Ryan Fletcher: Tableware as Art

April 21, 2014 2 comments Open printer friendly version of this article Print Article

Ryan Fletcher is developing a niche, creating custom tableware for chefs and aficionados. He is a Jacksonville native that is taking his craft all over the world.

Arash: When you think about sauces or chicken or beef or a dessert what is going through your mind?

Ryan: I usually let the chefs think about that part. The last food item that I actually considered was when a chef asked me to make a dish for what he called “edible dirt.” I’d never heard those two words together. I instantly started fantasizing about the plate because the concept was so original.

Arash: What are your thoughts about tableware design that you think heightens a meal?

Ryan: The most important thing to me is to help the chef create a unique experience for the guest. A well-designed piece of tableware will change the way the guest sees and interacts with the food. I try to create a moment when the diner has to stop and rethink how they will react to what they have been given. These moments of mystery are what the guest will remember along with everything else.

Arash: I’m imagining a time when diners will tap on their plates to discern the material of the tableware, “such a shame, this is a clay composite, you can tell by the muffled chime. My duck a l'orange (too 1980s?) is ruined!” Are you imagining a time when we’ll pay more attention to our tableware on a more discerning level versus a simple “like it” or “don’t like it” attitude.

Ryan: I’m not sure yet. I think it’s going to take more designers tackling this type of idea to accomplish that level of desire and awareness. I welcome it. “A rising tide raises all ships,” as they say.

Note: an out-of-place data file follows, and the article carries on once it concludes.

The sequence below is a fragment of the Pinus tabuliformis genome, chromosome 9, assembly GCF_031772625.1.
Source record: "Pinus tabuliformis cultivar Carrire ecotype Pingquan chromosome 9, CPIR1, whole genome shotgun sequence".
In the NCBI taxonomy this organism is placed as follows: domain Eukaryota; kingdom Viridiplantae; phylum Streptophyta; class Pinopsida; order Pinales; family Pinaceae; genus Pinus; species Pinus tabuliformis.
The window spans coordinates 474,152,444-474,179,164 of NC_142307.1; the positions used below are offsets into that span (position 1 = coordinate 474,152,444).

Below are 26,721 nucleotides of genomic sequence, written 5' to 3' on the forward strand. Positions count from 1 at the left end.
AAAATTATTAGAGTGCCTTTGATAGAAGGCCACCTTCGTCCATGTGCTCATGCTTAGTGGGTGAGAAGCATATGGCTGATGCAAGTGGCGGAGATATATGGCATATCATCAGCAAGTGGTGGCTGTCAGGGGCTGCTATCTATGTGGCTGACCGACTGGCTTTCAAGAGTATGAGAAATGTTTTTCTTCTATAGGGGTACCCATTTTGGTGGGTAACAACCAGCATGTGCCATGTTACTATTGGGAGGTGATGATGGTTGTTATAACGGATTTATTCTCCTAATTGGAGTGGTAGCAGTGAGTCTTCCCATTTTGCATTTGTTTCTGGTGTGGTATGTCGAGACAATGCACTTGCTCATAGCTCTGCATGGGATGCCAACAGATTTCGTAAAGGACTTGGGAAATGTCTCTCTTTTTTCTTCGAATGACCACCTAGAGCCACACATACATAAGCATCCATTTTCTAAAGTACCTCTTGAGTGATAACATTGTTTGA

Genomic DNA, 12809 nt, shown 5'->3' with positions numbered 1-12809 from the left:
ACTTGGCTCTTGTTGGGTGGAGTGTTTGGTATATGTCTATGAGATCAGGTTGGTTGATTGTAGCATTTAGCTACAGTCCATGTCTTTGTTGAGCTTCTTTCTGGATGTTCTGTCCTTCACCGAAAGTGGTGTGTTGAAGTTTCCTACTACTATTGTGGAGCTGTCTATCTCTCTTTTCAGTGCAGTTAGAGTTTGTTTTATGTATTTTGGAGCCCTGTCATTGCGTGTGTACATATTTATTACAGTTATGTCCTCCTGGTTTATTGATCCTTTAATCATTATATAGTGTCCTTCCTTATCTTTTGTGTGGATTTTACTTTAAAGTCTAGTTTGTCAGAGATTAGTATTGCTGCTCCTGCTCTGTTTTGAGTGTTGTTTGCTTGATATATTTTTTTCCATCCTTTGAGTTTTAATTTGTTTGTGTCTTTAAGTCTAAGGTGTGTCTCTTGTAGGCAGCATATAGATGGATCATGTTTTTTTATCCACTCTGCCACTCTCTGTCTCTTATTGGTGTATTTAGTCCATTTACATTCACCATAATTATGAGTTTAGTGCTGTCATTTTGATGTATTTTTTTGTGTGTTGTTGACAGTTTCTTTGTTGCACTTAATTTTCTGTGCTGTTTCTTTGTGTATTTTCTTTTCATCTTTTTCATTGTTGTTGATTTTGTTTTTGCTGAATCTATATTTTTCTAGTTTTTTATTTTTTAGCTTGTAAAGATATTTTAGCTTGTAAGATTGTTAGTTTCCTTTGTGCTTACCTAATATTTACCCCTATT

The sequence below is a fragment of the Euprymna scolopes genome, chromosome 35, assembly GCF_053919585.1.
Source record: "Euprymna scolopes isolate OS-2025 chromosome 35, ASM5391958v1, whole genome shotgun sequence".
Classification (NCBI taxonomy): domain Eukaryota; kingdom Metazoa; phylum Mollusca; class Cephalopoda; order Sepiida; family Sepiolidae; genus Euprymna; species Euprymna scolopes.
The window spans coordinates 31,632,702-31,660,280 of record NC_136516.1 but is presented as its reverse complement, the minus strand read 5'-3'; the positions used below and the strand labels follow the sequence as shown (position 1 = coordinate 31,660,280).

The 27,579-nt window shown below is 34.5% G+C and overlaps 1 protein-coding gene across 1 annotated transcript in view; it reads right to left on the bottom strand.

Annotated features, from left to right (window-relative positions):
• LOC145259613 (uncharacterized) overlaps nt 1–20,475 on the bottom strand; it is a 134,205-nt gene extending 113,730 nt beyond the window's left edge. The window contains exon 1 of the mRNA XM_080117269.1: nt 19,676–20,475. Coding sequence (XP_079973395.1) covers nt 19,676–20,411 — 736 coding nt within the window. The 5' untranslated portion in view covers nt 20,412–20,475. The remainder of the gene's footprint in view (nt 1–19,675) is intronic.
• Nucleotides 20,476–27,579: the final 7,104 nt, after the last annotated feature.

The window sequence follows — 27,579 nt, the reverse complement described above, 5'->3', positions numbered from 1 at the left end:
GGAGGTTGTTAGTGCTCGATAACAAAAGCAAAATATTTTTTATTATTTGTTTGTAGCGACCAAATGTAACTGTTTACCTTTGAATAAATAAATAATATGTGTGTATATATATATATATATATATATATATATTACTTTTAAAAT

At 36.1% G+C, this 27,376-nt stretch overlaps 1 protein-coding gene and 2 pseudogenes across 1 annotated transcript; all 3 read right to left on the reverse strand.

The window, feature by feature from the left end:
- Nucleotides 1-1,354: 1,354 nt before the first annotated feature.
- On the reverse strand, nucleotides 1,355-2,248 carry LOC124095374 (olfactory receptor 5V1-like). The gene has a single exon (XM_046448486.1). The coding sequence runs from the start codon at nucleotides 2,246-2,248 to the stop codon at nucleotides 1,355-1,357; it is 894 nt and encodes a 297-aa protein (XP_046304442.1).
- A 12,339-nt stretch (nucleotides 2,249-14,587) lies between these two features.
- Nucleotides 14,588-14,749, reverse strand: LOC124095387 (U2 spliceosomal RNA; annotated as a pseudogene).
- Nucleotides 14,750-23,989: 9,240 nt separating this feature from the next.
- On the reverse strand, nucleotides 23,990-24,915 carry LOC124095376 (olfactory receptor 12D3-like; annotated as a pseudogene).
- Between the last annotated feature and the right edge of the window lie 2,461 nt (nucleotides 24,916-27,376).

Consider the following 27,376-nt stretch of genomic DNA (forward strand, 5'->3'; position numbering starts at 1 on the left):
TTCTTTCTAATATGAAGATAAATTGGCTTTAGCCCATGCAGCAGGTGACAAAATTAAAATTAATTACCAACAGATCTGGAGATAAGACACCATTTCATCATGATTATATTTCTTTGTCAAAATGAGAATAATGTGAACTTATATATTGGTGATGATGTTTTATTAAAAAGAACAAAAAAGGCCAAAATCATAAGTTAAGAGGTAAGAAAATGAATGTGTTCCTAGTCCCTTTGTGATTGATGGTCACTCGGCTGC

Arash: I love that you’re thinking about how to take the tailored components of your designs to create something different, unique and useful on a more massive scale. What are some things you would change about tableware immediately if you were in charge of factories and tableware designers? In other words, what drives you crazy about a lot of the tableware you see and experience?

Ryan: I would like to see more of a trend toward small efficient ceramic production with the ability to customize. If all the production remains in large factories we will always be stuck with generic forms.

I do, however, realize the importance and necessity of these generic forms because I understand how factories work. I’ve worked in factories in Eastern Europe and spoken extensively with factory employees about manufacturing difficulties. The problem with customization is the cost of creating a new form. In the production of porcelain around 50-60% of everything that comes out of the kiln must be thrown away for warping and surface defects. Factories usually require a 5,000 -10,000 piece minimum order to cover their costs.

These difficulties translate directly into my studio. My clients will never need that many pieces, which means I have to make every piece myself. Last year I manufactured around 800 pieces of porcelain by hand in my studio. I wish there were another way, but ceramic manufacturing is always extremely labor intensive and very costly for that reason.

Arash: What are some trends in tableware that you are relieved to see making headway?

Ryan: There are some really nice forms coming out of European factories these days. I am really glad about that. People are getting excited about food with all the new trends revolving around health and eating local. People are becoming more willing to spend more money on a unique experience at a restaurant. These are all good things for someone like me.

Connect with Ryan Fletcher:

website: ryanfletcherdesign.com
email: ryan@ryanfletcherdesign.com
instagram: @r_t_fletcher

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